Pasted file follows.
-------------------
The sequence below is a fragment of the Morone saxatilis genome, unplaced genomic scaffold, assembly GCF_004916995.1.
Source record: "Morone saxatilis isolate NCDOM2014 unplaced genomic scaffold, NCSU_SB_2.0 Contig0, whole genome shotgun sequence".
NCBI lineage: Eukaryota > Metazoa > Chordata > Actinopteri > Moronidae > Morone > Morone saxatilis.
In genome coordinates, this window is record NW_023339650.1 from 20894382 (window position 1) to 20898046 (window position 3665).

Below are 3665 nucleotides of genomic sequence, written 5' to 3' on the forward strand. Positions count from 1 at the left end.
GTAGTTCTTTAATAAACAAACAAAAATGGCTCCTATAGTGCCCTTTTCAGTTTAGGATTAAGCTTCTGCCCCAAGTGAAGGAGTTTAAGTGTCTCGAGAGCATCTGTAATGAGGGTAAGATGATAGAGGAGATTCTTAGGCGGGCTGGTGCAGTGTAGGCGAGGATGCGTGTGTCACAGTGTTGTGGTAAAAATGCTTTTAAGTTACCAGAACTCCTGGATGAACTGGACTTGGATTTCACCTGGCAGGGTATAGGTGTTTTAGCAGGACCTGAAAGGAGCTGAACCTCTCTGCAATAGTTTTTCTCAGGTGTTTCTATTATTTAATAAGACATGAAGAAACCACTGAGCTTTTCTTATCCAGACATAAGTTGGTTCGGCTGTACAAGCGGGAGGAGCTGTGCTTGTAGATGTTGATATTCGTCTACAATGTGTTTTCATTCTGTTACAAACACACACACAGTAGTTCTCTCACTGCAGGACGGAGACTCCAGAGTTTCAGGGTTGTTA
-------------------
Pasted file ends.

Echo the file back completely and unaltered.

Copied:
The sequence below is a fragment of the Morone saxatilis genome, unplaced genomic scaffold, assembly GCF_004916995.1.
Source record: "Morone saxatilis isolate NCDOM2014 unplaced genomic scaffold, NCSU_SB_2.0 Contig0, whole genome shotgun sequence".
NCBI lineage: Eukaryota > Metazoa > Chordata > Actinopteri > Moronidae > Morone > Morone saxatilis.
In genome coordinates, this window is record NW_023339650.1 from 20894382 (window position 1) to 20898046 (window position 3665).

Below are 3665 nucleotides of genomic sequence, written 5' to 3' on the forward strand. Positions count from 1 at the left end.
GTAGTTCTTTAATAAACAAACAAAAATGGCTCCTATAGTGCCCTTTTCAGTTTAGGATTAAGCTTCTGCCCCAAGTGAAGGAGTTTAAGTGTCTCGAGAGCATCTGTAATGAGGGTAAGATGATAGAGGAGATTCTTAGGCGGGCTGGTGCAGTGTAGGCGAGGATGCGTGTGTCACAGTGTTGTGGTAAAAATGCTTTTAAGTTACCAGAACTCCTGGATGAACTGGACTTGGATTTCACCTGGCAGGGTATAGGTGTTTTAGCAGGACCTGAAAGGAGCTGAACCTCTCTGCAATAGTTTTTCTCAGGTGTTTCTATTATTTAATAAGACATGAAGAAACCACTGAGCTTTTCTTATCCAGACATAAGTTGGTTCGGCTGTACAAGCGGGAGGAGCTGTGCTTGTAGATGTTGATATTCGTCTACAATGTGTTTTCATTCTGTTACAAACACACACACAGTAGTTCTCTCACTGCAGGACGGAGACTCCAGAGTTTCAGGGTTGTTA